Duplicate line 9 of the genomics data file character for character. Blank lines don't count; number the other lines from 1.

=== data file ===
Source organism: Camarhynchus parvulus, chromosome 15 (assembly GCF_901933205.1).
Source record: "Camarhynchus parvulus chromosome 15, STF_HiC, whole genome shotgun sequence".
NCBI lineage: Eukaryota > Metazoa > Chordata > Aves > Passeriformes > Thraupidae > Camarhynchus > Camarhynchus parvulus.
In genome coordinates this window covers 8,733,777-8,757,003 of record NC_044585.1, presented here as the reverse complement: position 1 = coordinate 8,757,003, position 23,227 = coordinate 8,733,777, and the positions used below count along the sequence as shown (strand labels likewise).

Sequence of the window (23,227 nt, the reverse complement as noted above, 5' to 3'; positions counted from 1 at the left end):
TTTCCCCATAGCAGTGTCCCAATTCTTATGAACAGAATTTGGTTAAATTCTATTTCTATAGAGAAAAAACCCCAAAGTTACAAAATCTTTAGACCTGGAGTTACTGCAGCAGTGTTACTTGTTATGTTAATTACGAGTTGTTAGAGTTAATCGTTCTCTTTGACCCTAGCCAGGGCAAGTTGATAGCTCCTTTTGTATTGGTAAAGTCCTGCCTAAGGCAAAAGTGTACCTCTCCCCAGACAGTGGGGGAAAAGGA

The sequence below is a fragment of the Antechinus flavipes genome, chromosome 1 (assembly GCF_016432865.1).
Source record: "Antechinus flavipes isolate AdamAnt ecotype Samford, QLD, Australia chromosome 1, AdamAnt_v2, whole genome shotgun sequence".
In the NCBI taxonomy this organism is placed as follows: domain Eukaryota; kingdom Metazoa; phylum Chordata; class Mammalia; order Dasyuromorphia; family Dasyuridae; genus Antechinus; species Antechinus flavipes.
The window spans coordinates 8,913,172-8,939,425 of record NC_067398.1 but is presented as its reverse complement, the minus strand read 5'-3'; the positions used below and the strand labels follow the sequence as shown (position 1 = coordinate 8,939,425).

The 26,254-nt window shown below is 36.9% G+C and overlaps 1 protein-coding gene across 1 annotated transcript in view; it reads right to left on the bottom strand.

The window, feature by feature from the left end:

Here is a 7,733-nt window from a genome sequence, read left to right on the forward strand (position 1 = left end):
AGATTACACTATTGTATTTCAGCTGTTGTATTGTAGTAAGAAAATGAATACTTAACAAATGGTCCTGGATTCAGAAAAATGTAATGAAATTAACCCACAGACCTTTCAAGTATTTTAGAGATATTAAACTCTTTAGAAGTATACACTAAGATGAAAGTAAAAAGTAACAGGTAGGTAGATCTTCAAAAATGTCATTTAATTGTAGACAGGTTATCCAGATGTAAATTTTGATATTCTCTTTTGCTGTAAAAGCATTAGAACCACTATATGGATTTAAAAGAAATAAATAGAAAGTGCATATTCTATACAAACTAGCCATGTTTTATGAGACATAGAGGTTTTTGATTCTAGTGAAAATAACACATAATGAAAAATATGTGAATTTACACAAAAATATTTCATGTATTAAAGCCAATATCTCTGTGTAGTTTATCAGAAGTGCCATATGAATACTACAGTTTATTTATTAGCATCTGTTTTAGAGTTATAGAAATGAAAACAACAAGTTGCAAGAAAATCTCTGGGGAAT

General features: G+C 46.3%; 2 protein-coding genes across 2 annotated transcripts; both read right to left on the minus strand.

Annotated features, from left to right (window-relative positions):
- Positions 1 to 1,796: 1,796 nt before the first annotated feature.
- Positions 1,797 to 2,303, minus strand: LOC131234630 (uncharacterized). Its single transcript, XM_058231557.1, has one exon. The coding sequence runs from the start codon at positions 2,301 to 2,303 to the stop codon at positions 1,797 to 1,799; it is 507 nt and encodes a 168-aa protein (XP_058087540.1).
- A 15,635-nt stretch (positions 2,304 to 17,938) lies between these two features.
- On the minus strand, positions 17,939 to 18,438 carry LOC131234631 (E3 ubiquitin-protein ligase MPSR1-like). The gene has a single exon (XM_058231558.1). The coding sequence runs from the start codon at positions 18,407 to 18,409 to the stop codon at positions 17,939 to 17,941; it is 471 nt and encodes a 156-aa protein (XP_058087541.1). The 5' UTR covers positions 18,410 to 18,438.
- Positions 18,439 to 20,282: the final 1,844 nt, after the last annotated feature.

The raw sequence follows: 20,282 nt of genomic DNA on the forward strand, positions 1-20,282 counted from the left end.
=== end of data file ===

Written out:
In the NCBI taxonomy this organism is placed as follows: domain Eukaryota; kingdom Metazoa; phylum Chordata; class Mammalia; order Dasyuromorphia; family Dasyuridae; genus Antechinus; species Antechinus flavipes.